Before using your board, use a small flat blade screwdriver to adjust the VOLUME trimpot R5 to somewhere near center. You do this by adjusting R5 fully clockwise until it stops and the fully counter-clockwise until it stops and noting where the extremes are. Adjust the pot somewhere in-between. If your volume is too loud or too soft later you can re-adjust it to your liking!
It is suggested that you put a piece of electrical tape or foam backing strip on the bottom side of the board along the edge where the earphone connector is - as shown in the photo below.
This is to prevent any problems with shorting to the metal shrouded USB connector on your Arduino board. The placement of this connector varies somewhat between the Arduino Diecimila, Uno, and Leonardo boards and various clones - so please add this bit of protection, especially if you use different Arduino types in your robotics projects!
At this point, if you plug your RoboVoice board onto a Arduino, plug in headphones or a speaker and power-up your Arduino/RoboVoice boards, you should hear it say "Ready!" (possibly multiple times as your Arduino powers up.
This finishes the construction of your RoboVoice Shield / BreakO-Out kit! Time to Program it!
Go to my Programming the RoboVoice Shield tutorial to find programs and see programming examples for your Arduino (or other mictocontroller) to use this kit!
Optional construction notes:
The RoboVoice kit comes with a few "extra" parts from which you could easily build some "Power" options.
Each of these is described below - NOTE these are optional and you do so at your own risk! These may require some minor modification to the board and thus are NOT recommended unless you are familiar with working with electronics and know what you are doing! These modifications could damage your RoboVoice kit, your Arduino/Microcontroller board, or worse BOTH! I am not financially responsible for any damages caused by these modifications. You do this at your own risk!
The extra oarts you get are the 10-pin header strip (if you did not use it in Step 16b for Break-Out board usage and a couple shorting blocks.
POWER OPTIONS: Note: This part of the Assembly tutorial is still under construction!
The RoboVoice Shield / Breakout Kit has several optional power settings and these can be installed by modifying the board, adding headers and shorting blocks (shunts) to the board as described below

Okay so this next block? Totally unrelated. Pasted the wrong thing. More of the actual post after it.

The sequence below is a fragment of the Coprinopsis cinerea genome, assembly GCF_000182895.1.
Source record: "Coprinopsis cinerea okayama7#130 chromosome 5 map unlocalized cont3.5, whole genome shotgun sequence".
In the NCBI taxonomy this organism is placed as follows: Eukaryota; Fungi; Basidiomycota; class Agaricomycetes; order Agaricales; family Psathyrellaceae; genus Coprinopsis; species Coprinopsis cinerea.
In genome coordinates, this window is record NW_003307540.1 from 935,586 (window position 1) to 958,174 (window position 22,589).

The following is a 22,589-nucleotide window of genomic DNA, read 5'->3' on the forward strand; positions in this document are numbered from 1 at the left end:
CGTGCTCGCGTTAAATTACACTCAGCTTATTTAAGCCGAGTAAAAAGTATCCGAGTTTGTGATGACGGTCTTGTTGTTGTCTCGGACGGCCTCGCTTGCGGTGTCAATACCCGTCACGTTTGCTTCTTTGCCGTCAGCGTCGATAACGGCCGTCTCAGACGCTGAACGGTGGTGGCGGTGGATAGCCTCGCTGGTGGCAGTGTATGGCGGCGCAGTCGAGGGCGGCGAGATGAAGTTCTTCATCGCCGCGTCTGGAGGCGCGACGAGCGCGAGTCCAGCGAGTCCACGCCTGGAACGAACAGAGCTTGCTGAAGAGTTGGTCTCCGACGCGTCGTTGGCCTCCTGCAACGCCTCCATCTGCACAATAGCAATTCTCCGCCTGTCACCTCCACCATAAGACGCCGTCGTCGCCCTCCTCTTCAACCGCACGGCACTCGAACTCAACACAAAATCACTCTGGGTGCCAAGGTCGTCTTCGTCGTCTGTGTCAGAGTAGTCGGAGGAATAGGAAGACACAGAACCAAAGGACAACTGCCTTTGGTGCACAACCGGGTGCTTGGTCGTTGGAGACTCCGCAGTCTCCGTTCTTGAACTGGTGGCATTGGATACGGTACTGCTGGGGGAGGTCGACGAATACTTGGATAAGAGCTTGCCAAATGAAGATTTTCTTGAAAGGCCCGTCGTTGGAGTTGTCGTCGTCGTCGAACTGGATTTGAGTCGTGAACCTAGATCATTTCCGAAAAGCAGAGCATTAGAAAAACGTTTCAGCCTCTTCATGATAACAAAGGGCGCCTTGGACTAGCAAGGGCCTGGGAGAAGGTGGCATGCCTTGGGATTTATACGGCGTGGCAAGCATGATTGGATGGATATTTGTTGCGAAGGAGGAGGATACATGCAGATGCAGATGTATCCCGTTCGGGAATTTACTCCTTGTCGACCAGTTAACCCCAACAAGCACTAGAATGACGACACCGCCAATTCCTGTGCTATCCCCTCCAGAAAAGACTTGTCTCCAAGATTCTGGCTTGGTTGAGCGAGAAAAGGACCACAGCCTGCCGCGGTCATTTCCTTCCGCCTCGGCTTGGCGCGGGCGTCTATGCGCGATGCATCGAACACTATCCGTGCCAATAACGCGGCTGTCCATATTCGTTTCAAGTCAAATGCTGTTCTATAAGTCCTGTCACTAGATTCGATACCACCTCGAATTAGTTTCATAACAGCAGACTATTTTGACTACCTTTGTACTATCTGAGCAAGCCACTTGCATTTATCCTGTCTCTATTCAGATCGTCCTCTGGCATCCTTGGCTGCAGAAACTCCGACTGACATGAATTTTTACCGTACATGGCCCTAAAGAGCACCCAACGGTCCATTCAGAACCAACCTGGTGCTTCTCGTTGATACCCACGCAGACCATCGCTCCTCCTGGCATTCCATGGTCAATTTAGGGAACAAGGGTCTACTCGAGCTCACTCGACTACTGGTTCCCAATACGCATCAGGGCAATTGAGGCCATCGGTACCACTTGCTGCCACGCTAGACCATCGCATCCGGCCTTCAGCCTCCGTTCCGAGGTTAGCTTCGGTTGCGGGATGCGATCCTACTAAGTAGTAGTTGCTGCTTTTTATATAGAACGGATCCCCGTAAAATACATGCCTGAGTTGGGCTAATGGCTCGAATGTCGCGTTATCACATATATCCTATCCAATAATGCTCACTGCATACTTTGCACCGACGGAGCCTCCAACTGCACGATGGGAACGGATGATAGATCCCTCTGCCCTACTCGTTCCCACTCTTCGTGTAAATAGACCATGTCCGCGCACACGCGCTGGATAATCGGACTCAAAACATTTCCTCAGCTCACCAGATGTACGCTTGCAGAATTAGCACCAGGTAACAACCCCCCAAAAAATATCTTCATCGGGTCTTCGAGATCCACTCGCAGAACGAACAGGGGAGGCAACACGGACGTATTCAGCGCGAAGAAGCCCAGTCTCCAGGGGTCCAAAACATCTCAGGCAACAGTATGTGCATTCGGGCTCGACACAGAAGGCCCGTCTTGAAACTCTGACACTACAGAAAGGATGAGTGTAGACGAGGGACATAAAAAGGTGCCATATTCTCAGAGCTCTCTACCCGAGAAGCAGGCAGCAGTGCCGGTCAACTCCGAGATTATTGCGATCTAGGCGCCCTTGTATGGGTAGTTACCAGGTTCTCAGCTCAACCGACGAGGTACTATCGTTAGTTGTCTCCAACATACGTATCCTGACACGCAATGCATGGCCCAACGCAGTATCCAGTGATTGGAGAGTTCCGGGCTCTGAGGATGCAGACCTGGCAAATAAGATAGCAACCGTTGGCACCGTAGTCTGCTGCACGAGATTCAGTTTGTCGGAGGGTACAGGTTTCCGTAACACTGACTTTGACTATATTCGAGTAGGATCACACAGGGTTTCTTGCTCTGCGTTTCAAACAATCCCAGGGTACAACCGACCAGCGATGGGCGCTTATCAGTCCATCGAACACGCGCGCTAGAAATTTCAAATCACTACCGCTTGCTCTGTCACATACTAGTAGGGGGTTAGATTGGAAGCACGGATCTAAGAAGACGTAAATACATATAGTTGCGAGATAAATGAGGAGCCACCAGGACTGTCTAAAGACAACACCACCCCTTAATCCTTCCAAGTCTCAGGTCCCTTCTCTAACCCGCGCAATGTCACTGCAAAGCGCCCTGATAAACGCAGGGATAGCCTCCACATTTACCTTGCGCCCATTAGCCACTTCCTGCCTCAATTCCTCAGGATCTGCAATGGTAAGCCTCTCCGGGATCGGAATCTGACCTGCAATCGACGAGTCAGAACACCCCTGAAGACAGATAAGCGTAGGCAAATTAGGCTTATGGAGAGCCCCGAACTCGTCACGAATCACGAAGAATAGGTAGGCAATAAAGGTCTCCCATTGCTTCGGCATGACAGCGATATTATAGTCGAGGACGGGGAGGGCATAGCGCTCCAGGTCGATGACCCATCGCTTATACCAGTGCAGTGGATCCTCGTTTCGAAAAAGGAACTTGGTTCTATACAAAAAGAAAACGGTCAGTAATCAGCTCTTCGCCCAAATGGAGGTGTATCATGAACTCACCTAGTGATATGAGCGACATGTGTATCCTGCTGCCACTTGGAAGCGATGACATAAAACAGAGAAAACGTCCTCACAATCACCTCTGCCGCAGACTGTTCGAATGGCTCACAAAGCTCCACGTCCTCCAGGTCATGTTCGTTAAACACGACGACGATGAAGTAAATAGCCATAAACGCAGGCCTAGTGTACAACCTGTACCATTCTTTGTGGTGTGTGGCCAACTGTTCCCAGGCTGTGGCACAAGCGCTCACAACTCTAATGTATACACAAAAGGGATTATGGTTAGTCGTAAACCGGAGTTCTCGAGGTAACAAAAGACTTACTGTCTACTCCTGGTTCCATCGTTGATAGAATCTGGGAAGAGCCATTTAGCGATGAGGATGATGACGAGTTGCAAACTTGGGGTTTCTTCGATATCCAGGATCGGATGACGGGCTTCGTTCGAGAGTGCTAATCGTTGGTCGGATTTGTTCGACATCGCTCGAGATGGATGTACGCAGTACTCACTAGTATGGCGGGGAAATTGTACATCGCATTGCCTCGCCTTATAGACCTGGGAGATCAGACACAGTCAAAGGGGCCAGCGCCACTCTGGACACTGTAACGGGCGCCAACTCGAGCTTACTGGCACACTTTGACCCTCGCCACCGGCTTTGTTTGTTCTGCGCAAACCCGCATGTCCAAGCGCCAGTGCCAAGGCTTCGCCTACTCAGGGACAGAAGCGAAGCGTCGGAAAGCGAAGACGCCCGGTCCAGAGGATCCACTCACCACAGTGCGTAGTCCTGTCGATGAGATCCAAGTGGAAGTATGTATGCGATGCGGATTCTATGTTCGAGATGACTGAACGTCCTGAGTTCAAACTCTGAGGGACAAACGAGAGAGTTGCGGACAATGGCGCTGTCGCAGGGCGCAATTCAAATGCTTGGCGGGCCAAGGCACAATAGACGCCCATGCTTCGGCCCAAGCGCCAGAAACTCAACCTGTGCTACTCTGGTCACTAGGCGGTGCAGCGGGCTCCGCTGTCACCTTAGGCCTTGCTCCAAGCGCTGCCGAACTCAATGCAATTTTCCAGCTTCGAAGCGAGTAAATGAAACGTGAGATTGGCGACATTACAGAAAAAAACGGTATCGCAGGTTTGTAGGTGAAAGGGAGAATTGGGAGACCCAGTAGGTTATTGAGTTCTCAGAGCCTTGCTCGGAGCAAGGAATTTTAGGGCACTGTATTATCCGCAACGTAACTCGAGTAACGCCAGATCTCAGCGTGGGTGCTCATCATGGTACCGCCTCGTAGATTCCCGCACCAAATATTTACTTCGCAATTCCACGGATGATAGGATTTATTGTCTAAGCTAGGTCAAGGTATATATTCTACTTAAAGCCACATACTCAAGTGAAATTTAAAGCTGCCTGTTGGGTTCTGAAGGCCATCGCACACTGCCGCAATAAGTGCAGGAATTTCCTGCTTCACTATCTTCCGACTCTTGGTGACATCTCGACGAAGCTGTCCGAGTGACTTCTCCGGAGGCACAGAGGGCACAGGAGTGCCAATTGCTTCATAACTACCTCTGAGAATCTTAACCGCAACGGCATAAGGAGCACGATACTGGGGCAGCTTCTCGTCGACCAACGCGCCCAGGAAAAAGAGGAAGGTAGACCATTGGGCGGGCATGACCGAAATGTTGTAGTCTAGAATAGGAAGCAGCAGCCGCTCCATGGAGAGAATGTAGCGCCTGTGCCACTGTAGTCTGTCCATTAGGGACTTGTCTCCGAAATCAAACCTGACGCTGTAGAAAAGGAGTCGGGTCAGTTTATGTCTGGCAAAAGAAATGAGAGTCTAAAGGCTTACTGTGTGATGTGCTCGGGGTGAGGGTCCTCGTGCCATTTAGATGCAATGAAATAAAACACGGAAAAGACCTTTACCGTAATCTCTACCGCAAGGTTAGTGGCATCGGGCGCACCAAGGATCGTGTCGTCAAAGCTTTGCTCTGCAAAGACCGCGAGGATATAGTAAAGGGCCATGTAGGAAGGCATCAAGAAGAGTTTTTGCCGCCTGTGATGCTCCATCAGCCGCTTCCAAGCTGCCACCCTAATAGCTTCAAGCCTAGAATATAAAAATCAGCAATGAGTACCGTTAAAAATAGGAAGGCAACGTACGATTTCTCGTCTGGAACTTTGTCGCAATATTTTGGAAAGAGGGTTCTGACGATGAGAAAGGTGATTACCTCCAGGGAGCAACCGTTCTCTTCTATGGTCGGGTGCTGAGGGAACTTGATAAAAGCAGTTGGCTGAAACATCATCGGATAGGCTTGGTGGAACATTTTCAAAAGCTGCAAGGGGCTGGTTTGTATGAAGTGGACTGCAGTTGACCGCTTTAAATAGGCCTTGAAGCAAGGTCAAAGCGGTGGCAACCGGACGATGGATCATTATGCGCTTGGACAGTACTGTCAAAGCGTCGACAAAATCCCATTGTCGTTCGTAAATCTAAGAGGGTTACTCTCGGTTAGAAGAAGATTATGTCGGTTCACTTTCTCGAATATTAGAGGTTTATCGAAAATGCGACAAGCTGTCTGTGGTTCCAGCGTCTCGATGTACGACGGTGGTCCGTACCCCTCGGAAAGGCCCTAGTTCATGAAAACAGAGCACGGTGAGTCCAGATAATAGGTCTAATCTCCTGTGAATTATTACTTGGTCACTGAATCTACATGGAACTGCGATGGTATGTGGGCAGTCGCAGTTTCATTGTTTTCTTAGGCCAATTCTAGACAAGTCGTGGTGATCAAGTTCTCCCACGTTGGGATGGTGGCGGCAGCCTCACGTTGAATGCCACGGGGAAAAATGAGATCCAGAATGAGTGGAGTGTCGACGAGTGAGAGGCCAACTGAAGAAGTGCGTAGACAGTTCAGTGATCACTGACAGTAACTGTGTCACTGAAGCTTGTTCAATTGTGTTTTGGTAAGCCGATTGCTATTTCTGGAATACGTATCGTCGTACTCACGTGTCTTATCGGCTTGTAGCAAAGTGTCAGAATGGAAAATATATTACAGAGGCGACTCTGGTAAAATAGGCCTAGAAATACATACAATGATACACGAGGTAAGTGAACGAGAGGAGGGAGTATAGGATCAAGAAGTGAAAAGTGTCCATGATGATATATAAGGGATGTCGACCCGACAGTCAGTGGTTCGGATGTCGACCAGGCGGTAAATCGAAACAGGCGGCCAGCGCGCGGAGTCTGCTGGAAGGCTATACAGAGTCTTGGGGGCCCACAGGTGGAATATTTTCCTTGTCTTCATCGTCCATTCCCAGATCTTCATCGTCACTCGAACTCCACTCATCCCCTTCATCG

5V/3.3V Arduino power options (v1.1 & v1.2): By default, the RoboVoice board uses the 5V supplied by the Arduino (or from the GPIO connector) for its primary power source. This is then regulated by IC1 to the 3.3V needed for IC2. You may also power the board from the Arduino's 3.3V source using this option.
The trace on the top side of the board between the center post and the 5V side of the connector will need to be cut with either an exacto knife or with a dremel tool as shown in the photo below.
Cut off a 3 pin header from the supplied 10-pin header strip. The yellow shorting blocksupplied in the kit goes onto the 2 pins of the header for the power source you wish to use (either the 5V side or the 3.3V side).
Audio Amplifier power options (v1.2 or later): By default, the LM386 audio amplifier IC (IC3) is powered by the onboard 3.3V regulator. According to the manufacturer specification, the LM386 is normally powered by a 5V source. I have found the LM386 runs fine at 3.3V - however this option allows you to choose either the 5V source supplied by the Arduino or the on-board 3.3V power from IC1 as the power source for the audio amplifier IC. This option was designed into the board so that should some future batch of the LM386 no longer run at 3.3V, I still have a way to power the IC without redesigning my PC board! If you are powering your board from a 3.3V source, this option in not available. It will only be available if you power the board from a 5V source!
The trace on the top side of the board between the center post and the 3.3V side of the connector will need to be cut with either an exacto knife or with a dremel tool as shown in the photo below. If you use a dremel tool, be careful not to accidently knick C10!
Cut off a 3 pin header from the 10-pin header strip supplied with the kit. The yellow shorting blocksupplied in the kit goes onto the 2 pins of the header for the power option you wish to use for the LM386 amplifier (either the 5V side or the 3.3V side). If you are using 3.3V to power the board, 5V won't be available for the LM386, but it should still operate fine at 3.3V - in this case it won't matter which side of the header you decide to jumper for...
RoboVoice Shield / Break-Out kit by Galen Raben is licensed under a Creative Commons Attribution-Noncommercial-Share Alike 3.0 Unported License.
Permissions beyond the scope of this license may by emailing me at http://www.droidbuilder.com.
© 2013 Galen Raben/DroidBuilder.com